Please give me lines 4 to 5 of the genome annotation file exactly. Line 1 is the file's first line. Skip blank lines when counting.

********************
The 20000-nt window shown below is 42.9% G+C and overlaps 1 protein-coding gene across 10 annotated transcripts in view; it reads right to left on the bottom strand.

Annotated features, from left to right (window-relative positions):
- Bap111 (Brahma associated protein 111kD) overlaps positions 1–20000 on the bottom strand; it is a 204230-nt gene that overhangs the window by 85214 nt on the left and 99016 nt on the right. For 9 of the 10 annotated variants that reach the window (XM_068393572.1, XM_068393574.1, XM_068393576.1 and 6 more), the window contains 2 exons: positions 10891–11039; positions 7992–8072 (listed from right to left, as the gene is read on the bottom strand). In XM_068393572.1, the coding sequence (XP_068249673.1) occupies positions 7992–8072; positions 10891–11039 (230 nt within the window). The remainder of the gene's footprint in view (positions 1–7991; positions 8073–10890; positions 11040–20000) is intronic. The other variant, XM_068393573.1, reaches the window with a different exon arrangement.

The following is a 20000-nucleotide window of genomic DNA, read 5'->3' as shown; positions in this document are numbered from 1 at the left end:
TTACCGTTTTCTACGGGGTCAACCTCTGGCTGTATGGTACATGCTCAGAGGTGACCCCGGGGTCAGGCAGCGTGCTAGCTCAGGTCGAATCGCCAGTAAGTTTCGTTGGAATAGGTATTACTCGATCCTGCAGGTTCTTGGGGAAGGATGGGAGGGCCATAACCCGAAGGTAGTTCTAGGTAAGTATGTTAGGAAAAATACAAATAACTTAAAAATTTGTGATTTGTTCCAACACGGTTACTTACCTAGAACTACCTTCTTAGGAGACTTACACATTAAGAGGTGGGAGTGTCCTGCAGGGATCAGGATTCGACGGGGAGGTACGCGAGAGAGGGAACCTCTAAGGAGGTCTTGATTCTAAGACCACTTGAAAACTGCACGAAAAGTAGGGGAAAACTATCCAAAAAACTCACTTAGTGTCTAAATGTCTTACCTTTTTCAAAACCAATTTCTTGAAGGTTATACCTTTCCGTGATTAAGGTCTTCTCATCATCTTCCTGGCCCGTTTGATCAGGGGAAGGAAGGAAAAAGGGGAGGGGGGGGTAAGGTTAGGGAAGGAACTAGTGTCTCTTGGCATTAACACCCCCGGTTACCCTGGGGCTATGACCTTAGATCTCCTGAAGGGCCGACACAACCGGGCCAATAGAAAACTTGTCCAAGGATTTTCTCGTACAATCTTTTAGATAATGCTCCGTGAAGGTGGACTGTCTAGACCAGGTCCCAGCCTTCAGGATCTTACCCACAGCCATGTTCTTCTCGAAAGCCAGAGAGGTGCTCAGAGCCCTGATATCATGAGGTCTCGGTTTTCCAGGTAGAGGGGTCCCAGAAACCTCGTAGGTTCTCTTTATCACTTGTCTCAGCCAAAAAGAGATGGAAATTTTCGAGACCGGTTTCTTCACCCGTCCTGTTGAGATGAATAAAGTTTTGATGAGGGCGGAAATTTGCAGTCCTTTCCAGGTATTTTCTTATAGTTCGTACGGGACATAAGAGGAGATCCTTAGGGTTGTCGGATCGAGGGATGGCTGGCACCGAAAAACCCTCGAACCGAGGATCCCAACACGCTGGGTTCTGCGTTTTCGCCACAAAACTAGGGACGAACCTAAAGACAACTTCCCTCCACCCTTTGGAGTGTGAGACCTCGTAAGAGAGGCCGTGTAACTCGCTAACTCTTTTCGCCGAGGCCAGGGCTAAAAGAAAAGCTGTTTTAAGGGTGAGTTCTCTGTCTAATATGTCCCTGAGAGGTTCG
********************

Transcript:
The following is a 20000-nucleotide window of genomic DNA, read 5'->3' as shown; positions in this document are numbered from 1 at the left end:
TTACCGTTTTCTACGGGGTCAACCTCTGGCTGTATGGTACATGCTCAGAGGTGACCCCGGGGTCAGGCAGCGTGCTAGCTCAGGTCGAATCGCCAGTAAGTTTCGTTGGAATAGGTATTACTCGATCCTGCAGGTTCTTGGGGAAGGATGGGAGGGCCATAACCCGAAGGTAGTTCTAGGTAAGTATGTTAGGAAAAATACAAATAACTTAAAAATTTGTGATTTGTTCCAACACGGTTACTTACCTAGAACTACCTTCTTAGGAGACTTACACATTAAGAGGTGGGAGTGTCCTGCAGGGATCAGGATTCGACGGGGAGGTACGCGAGAGAGGGAACCTCTAAGGAGGTCTTGATTCTAAGACCACTTGAAAACTGCACGAAAAGTAGGGGAAAACTATCCAAAAAACTCACTTAGTGTCTAAATGTCTTACCTTTTTCAAAACCAATTTCTTGAAGGTTATACCTTTCCGTGATTAAGGTCTTCTCATCATCTTCCTGGCCCGTTTGATCAGGGGAAGGAAGGAAAAAGGGGAGGGGGGGGTAAGGTTAGGGAAGGAACTAGTGTCTCTTGGCATTAACACCCCCGGTTACCCTGGGGCTATGACCTTAGATCTCCTGAAGGGCCGACACAACCGGGCCAATAGAAAACTTGTCCAAGGATTTTCTCGTACAATCTTTTAGATAATGCTCCGTGAAGGTGGACTGTCTAGACCAGGTCCCAGCCTTCAGGATCTTACCCACAGCCATGTTCTTCTCGAAAGCCAGAGAGGTGCTCAGAGCCCTGATATCATGAGGTCTCGGTTTTCCAGGTAGAGGGGTCCCAGAAACCTCGTAGGTTCTCTTTATCACTTGTCTCAGCCAAAAAGAGATGGAAATTTTCGAGACCGGTTTCTTCACCCGTCCTGTTGAGATGAATAAAGTTTTGATGAGGGCGGAAATTTGCAGTCCTTTCCAGGTATTTTCTTATAGTTCGTACGGGACATAAGAGGAGATCCTTAGGGTTGTCGGATCGAGGGATGGCTGGCACCGAAAAACCCTCGAACCGAGGATCCCAACACGCTGGGTTCTGCGTTTTCGCCACAAAACTAGGGACGAACCTAAAGACAACTTCCCTCCACCCTTTGGAGTGTGAGACCTCGTAAGAGAGGCCGTGTAACTCGCTAACTCTTTTCGCCGAGGCCAGGGCTAAAAGAAAAGCTGTTTTAAGGGTGAGTTCTCTGTCTAATATGTCCCTGAGAGGTTCG